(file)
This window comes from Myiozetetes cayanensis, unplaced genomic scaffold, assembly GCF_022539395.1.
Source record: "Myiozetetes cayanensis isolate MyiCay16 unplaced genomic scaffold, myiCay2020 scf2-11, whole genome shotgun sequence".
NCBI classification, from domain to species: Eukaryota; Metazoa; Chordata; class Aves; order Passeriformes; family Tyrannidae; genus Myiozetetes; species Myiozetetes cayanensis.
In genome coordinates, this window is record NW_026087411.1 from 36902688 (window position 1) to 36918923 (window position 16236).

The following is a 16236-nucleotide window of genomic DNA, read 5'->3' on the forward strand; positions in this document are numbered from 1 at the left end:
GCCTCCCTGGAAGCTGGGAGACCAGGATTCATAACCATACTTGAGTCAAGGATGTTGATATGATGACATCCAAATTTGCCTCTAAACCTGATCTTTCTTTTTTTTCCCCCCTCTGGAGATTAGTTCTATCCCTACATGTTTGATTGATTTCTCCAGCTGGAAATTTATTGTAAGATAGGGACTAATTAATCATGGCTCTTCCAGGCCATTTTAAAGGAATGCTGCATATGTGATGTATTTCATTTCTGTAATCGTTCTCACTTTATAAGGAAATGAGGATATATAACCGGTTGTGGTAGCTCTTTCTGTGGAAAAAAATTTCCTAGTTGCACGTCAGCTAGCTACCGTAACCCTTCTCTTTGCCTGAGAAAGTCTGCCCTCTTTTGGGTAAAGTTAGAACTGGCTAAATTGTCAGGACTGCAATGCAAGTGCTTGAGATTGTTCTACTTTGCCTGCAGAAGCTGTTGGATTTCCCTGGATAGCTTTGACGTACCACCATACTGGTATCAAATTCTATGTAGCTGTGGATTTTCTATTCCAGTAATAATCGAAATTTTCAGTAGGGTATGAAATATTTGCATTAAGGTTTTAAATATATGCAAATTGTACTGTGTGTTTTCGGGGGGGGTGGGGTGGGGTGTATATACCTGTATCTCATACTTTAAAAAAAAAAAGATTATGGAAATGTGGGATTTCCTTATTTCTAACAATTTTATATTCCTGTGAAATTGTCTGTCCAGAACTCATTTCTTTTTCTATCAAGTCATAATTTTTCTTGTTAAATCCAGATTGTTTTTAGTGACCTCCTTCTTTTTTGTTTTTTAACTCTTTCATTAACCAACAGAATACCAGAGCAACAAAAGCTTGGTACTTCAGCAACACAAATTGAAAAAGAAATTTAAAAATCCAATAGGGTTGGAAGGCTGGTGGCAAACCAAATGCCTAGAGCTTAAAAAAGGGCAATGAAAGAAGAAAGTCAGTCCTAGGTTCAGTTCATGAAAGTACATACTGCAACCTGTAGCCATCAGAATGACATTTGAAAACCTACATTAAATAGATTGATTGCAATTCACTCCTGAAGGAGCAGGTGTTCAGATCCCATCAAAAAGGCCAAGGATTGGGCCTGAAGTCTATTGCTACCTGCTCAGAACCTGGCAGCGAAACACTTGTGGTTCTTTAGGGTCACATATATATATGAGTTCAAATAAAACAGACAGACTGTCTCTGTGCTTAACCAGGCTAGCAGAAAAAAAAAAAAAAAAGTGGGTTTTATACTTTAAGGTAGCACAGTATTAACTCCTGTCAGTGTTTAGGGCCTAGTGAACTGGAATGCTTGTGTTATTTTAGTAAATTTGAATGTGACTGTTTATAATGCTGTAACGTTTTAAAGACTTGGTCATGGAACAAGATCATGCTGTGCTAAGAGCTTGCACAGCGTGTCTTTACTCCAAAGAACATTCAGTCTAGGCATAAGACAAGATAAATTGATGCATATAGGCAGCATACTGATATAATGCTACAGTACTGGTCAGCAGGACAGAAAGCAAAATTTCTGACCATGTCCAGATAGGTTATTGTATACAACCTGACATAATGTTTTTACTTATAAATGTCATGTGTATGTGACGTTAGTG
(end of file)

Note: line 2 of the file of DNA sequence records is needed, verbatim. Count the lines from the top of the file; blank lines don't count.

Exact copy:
Source record: "Myiozetetes cayanensis isolate MyiCay16 unplaced genomic scaffold, myiCay2020 scf2-11, whole genome shotgun sequence".